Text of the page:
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View Diary: Phenomena of Language: The Great English Vowel Shift (141 comments)

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  •  Here's a link that explains (2+ / 0-)
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    Allogenes, mayim

    what I learned when we were studying this. It's a PDF file though.

    UPenn

    It's on the second page under "Likewise instead of i:"

    So you think you can love me and leave me to die?

    by unspeakable on Sat Jan 31, 2009 at 01:33:00 PM PST

    [ Parent ]

    •  Yeah (1+ / 0-)
      Recommended by:
      Allogenes

      I don't find the argumentation persuasive.  For one thing, the sample is just too small (two words!) for such a generalization -- basically that Cr_C[-son -cont +voice] is a relevant environment.  We have words not in that category with the same change (like "steak") and words in that category without the change (like creak, which is precisely parallel to break).

      •  Alright, but there has to be something (1+ / 0-)
        Recommended by:
        Allogenes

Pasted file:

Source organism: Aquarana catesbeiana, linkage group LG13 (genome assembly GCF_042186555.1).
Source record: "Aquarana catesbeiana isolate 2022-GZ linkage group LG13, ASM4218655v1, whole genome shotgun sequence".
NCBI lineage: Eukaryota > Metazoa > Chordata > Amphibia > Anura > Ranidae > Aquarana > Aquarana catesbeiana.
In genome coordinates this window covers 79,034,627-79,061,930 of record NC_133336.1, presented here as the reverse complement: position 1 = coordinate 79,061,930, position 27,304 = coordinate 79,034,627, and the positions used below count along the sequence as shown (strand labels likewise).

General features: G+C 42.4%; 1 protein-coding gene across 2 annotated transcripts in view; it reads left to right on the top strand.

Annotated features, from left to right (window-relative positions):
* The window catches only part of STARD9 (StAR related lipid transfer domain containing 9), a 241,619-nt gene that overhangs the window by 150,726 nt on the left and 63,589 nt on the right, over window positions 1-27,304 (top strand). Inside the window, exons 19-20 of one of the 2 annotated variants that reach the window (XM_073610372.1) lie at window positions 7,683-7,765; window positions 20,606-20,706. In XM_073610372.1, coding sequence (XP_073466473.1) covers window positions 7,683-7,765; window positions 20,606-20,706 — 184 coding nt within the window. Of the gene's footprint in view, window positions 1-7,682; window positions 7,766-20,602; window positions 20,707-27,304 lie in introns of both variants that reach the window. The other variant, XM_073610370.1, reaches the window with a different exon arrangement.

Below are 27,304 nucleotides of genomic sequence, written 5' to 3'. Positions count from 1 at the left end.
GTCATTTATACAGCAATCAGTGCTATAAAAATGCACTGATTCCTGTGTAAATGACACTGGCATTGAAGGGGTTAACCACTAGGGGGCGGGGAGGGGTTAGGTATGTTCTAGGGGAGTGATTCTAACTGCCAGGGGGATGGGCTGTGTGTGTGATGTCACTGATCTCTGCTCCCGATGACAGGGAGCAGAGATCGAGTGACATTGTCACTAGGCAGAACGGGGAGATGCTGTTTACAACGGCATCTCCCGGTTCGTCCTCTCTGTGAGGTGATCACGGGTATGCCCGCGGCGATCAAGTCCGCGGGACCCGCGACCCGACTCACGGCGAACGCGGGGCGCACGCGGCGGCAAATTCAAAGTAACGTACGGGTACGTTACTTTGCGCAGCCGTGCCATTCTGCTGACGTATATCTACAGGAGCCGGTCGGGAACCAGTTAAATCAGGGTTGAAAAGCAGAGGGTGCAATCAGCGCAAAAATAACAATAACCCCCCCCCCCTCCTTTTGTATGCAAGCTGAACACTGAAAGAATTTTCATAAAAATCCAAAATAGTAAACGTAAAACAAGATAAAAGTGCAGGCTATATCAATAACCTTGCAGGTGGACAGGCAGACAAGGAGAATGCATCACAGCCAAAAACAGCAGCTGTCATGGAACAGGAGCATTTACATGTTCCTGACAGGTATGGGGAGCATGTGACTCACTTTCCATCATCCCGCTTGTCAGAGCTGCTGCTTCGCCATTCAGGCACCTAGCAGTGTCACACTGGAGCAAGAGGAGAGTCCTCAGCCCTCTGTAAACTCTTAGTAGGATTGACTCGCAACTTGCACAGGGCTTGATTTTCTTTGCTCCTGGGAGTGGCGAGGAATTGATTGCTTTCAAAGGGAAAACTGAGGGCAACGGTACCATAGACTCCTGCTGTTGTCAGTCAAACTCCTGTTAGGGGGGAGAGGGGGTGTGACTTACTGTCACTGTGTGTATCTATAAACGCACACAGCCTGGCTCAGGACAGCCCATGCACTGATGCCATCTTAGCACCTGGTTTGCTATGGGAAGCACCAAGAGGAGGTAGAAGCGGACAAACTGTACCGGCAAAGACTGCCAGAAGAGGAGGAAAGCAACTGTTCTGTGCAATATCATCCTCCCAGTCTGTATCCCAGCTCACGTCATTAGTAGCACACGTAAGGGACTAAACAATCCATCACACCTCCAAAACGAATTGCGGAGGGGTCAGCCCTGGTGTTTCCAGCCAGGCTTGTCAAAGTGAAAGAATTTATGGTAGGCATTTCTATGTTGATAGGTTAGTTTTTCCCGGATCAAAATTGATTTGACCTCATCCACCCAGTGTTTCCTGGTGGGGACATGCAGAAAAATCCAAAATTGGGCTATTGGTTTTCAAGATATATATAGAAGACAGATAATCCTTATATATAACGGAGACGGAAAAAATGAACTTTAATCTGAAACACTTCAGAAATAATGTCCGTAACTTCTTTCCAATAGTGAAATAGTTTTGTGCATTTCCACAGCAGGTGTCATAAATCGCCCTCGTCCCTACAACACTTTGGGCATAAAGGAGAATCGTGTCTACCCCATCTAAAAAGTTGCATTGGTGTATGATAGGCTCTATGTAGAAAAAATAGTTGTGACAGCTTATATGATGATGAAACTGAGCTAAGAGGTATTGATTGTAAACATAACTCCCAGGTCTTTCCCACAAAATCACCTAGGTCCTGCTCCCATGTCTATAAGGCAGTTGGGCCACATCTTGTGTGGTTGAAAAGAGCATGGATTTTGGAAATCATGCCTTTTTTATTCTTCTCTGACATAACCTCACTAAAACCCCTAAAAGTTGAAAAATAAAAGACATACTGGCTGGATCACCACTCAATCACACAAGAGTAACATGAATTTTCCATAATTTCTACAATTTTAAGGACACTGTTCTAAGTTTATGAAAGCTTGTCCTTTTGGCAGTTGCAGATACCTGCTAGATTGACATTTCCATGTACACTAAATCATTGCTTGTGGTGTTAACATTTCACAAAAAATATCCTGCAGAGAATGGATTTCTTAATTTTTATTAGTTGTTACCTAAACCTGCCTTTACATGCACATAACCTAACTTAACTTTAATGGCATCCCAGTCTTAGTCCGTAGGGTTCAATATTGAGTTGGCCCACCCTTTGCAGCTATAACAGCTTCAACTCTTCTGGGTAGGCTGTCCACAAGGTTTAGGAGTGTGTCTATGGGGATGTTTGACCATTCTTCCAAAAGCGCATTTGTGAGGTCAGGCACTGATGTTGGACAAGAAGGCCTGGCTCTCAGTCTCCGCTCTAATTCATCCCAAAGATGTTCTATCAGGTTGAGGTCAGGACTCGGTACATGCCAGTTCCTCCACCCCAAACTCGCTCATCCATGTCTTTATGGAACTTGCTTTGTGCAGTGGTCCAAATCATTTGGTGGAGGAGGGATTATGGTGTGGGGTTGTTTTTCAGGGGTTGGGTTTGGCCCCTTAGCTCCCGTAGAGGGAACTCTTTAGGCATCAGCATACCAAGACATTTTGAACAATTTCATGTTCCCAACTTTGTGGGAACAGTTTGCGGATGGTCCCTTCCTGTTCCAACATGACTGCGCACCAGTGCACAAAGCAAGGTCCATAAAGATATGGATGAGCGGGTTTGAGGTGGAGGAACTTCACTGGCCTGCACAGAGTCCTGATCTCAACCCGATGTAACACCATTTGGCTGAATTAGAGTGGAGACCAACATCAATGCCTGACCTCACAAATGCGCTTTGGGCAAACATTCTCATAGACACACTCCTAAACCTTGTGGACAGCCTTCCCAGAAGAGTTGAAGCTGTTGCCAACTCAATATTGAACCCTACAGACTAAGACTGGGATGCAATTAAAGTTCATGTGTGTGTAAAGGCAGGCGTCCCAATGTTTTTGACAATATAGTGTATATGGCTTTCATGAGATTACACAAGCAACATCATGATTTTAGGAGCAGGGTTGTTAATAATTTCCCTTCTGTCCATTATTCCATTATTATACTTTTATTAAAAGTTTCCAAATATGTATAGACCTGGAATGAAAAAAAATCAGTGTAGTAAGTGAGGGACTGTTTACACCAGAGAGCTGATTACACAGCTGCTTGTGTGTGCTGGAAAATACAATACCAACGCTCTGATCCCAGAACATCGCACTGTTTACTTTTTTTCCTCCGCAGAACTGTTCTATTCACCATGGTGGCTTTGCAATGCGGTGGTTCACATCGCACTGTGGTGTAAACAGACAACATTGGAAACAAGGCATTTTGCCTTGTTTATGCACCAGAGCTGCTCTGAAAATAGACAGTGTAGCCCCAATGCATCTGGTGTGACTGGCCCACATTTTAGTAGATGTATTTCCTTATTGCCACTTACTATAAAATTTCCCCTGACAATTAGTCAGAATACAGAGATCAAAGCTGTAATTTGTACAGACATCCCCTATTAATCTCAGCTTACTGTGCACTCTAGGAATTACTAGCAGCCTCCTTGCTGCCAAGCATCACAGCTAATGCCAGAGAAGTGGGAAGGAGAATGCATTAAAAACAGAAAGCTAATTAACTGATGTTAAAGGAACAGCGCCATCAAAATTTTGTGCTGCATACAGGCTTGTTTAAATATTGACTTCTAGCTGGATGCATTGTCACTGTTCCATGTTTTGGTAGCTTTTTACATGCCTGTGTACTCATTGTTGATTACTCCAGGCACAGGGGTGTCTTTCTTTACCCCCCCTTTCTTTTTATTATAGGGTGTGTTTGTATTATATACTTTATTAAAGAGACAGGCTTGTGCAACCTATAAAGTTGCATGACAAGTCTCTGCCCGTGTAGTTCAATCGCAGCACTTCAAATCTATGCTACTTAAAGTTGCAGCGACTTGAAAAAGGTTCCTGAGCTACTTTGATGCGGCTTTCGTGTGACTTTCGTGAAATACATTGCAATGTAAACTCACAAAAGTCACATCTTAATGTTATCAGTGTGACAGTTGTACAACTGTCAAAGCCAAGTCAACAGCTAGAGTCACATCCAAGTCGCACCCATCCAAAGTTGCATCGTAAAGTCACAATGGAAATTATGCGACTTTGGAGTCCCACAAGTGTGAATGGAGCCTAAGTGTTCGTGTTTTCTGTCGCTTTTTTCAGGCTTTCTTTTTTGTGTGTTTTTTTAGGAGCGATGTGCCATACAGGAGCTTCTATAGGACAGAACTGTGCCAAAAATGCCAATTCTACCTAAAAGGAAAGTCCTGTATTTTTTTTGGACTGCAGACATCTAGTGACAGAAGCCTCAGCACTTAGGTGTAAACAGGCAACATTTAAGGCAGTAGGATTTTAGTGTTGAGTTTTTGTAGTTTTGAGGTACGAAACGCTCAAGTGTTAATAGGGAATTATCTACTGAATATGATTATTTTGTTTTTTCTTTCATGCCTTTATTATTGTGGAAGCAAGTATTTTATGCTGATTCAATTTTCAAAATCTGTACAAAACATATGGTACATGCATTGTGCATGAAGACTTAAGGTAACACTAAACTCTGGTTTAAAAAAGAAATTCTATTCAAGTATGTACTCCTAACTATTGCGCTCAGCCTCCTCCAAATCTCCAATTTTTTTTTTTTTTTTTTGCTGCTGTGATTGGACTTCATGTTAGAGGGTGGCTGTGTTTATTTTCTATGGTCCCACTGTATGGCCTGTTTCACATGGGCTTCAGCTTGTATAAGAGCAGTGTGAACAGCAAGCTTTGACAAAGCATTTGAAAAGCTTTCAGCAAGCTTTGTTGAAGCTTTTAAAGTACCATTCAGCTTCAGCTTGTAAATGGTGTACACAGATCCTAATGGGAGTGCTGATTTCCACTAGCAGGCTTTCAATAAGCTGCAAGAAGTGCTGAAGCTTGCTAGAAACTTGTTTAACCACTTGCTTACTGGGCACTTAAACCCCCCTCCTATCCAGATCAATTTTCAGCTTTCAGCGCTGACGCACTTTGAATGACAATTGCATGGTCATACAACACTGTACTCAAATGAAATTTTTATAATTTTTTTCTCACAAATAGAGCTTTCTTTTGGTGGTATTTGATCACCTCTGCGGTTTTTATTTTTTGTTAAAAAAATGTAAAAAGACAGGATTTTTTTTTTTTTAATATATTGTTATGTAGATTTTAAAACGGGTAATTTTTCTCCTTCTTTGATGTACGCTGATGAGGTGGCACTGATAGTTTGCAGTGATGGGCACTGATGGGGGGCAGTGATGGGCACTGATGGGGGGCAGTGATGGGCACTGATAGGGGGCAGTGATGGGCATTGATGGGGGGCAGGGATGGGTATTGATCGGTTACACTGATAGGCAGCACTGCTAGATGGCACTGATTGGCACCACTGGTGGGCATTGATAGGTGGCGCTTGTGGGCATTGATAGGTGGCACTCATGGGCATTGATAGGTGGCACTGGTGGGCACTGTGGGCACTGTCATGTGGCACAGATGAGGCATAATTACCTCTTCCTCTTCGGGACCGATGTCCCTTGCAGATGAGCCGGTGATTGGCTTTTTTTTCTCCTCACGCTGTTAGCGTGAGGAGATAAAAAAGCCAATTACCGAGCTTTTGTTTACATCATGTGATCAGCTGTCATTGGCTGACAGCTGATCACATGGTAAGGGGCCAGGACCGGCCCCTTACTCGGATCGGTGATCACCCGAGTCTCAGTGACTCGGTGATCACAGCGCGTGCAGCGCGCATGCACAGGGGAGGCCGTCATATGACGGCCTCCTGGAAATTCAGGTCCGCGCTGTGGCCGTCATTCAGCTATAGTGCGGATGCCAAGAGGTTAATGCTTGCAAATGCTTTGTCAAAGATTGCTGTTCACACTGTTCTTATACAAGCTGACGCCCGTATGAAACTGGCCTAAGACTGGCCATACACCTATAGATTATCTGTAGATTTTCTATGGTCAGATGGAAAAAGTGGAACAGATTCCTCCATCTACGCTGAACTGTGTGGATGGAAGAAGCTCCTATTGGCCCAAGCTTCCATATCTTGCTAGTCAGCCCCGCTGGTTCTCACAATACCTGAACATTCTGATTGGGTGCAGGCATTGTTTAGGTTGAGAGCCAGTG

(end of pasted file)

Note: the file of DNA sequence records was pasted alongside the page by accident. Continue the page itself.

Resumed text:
to it that the exceptions do have an "r" or an "l," doesn't there? Or am I just seeing something that isn't there?

        So you think you can love me and leave me to die?

        by unspeakable on Sat Jan 31, 2009 at 01:56:22 PM PST

        [ Parent ]

        •  Linguistics is full of uncertainties (4+ / 0-)
          Recommended by:
          Allogenes, mayim, unspeakable, budr

          And the best I can answer is that there could be something there, but there doesn't have to be.

          I work with all kinds of small data sets, and I have to ask myself all the time "am I seeing a pattern that's really there, or is it just a mirage?"  One way to deal with the problem is to cast your net as broadly as you can -- make sure you've really looked at all the relevant items; then see if you can aggregate enough data (maybe from superficially separate categories) to create a statistically meaningful pattern.  But then you really need to be sure that you can apply your rule uniformly!  If you have exceptions, you need to ask: are these just sporadic exceptions?  Or are these indications that my rule just doesn't work?

          Sometimes there just aren't any clear answers.  Sometimes a rule which looked like it was no good turns out, with some extra qualification, to be perfectly applicable.  Other times, you just have to admit that you can't be sure you know what's going on.

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